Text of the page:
The citizen in me is in awe about how well we transfer executive power in our country. No matter who is leaving and who is coming in, the rhythm of the transition demonstrates that the system we have constructed and the values that under gird it are more important than any individual.
The optimist in me can't help but be thrilled by the prospect of a young, vibrant leader who calls on us to participate in our nation's renewal:
For as much as government can do and must do, it is ultimately the faith and determination of the American people upon which this nation relies. It is the kindness to take in a stranger when the levees break, the selflessness of workers who would rather cut their hours than see a friend lose their job, which sees us through our darkest hours. It is the firefighter's courage to storm a stairway filled with smoke, but also a parent's willingness to nurture a child, that finally decides our fate.
The educator in me can't help think about how we can make use of this moment to engage our children and ourselves in the challenges and decisions we face as a nation. Here are three ideas for how to do that.
1. How will the Obama presidency impact the experience of African Americans and the quality of race relations in our country?
To get you thinking about how to raise this issue with your kids, you might want to read a wonderful roundtable discussion that took place on Monday with civil rights and other African American community leaders.
The Reverend Joseph Lowery of the Southern Christian Leadership Conference, who gave the benediction at the inauguration yesterday, spoke about how this moment is the fulfillment of Dr. Martin Luther King Jr.'s dream that someday we will live in a nation where people will not be judged by the color of their skin, but by the content of their character.
Charlayne Hunter-Gault said that while everyone knows about MLK's "I Have a Dream" speech, many young people "don't know the context of it, and they don't know the essential message of it, which was about economics and getting poor people out of poverty and into the mainstream." In that regard, the panelists agreed, we have a long, long way to go.
So ask your kids: What does this moment mean for our nation? How can we best take advantage of it? Use the moment to teach them something about the civil rights movement. And to be taught by them about how we can live better together.
2. Where did the ideas in Obama's inaugural speech come from? Whose ideas was he building on? Who was he responding to?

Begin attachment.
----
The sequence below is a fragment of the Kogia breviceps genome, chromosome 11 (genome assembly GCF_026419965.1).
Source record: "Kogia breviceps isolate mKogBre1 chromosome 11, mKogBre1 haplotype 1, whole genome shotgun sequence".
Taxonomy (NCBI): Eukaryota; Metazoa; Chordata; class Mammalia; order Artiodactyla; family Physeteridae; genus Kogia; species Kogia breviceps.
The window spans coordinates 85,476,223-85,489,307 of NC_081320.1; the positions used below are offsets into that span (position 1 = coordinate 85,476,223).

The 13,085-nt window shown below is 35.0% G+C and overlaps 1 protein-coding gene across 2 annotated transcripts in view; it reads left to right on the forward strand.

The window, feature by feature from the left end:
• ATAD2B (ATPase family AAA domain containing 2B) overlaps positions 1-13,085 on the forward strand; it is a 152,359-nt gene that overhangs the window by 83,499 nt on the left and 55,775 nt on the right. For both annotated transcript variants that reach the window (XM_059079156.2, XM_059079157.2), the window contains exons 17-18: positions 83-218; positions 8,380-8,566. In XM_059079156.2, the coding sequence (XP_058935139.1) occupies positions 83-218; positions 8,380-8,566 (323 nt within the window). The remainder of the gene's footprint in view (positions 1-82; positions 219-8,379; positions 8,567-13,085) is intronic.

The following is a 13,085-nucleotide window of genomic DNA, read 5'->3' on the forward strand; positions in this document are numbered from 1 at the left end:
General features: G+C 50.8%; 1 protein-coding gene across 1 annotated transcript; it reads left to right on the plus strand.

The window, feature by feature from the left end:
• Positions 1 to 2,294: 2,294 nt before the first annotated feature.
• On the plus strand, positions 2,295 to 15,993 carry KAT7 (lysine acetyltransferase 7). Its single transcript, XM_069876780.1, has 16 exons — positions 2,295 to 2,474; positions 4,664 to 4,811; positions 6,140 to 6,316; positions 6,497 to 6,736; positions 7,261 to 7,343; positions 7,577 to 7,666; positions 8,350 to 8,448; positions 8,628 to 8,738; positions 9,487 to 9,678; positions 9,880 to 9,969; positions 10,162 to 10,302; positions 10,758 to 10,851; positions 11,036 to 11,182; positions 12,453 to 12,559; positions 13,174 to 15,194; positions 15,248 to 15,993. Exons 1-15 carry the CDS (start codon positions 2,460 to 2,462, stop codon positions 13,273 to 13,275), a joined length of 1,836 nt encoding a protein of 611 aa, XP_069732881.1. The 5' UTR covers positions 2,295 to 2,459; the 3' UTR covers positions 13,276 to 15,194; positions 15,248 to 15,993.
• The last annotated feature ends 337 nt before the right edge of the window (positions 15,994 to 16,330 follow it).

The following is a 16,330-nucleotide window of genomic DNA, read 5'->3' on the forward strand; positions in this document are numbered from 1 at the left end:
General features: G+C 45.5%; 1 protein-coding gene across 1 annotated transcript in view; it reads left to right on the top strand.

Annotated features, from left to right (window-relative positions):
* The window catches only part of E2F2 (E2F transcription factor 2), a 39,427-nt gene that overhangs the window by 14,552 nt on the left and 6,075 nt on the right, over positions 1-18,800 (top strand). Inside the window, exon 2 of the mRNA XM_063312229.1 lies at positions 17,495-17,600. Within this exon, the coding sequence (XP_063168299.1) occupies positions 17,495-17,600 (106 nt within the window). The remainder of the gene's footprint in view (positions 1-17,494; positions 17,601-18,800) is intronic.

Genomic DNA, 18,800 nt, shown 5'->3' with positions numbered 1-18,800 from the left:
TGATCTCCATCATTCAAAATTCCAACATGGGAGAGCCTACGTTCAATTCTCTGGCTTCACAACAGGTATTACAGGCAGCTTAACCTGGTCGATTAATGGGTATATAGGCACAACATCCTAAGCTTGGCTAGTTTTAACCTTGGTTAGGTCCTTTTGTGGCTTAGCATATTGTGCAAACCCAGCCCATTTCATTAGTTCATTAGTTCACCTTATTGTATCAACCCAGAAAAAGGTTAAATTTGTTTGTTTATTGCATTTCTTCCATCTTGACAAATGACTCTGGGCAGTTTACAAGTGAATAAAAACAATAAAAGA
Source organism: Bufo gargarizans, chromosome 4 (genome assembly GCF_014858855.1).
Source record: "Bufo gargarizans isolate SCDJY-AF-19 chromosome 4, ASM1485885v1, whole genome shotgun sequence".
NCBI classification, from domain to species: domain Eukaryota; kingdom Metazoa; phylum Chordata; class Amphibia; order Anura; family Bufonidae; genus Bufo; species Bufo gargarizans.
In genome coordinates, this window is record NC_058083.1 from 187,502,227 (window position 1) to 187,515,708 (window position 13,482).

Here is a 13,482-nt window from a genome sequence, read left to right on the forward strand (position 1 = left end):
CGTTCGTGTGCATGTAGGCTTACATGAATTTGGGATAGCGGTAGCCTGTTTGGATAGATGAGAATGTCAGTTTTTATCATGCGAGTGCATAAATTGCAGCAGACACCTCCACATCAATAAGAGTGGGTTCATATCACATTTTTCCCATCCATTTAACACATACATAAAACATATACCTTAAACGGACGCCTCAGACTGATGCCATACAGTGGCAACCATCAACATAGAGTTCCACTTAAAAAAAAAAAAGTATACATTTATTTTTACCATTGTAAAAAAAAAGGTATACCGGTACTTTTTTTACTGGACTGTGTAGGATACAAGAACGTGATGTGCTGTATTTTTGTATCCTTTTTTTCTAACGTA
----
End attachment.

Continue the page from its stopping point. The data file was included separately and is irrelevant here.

This one is for high school students.
CNN has a good piece on the sources of Obama's rhetoric. Check it out and use the opportunity to brush up on Thomas Paine. Can you or your kids find the references to Shakespeare? The Bible? Where in the speech is Obama responding to this passage in Ronald Reagan's inaugural address: "Government is not the solution to the problem; government is the problem."
And back to Paine: In what ways are the problems we face similar to those faced by the troops at Valley Forge? In what ways are they different?
3. Obama called for a new "era of responsibility." What does that really mean in practice for our nation — and for each of our families?
Near the end of the speech, Obama called on each of us to take part in national renewal:
Our challenges may be new. The instruments with which we meet them may be new. But those values upon which our success depends — hard work and honesty, courage and fair play, tolerance and curiosity, loyalty and patriotism — these things are old. These things are true. They have been the quiet force of progress throughout our history. What is demanded then is a return to these truths. What is required of us now is a new era of responsibility — a recognition, on the part of every American, that we have duties to ourselves, our nation and the world; duties that we do not grudgingly accept but rather seize gladly, firm in the knowledge that there is nothing so satisfying to the spirit, so defining of our character, than giving our all to a difficult task.
Talk with your kids about: What does this really mean for each of us? For our family? For our nation? What are our duties? What do we have to do differently than we did before? What sacrifices will that entail? Who is going to do what by when? What about that will be hard? What will feel good? How will we hold each other accountable?
And if you're looking for inspiration on this topic — and one of the best critical reviews of Obama's speech that I have found — check out this commentary by Gordon Stewart, a speechwriter for former president Jimmy Carter.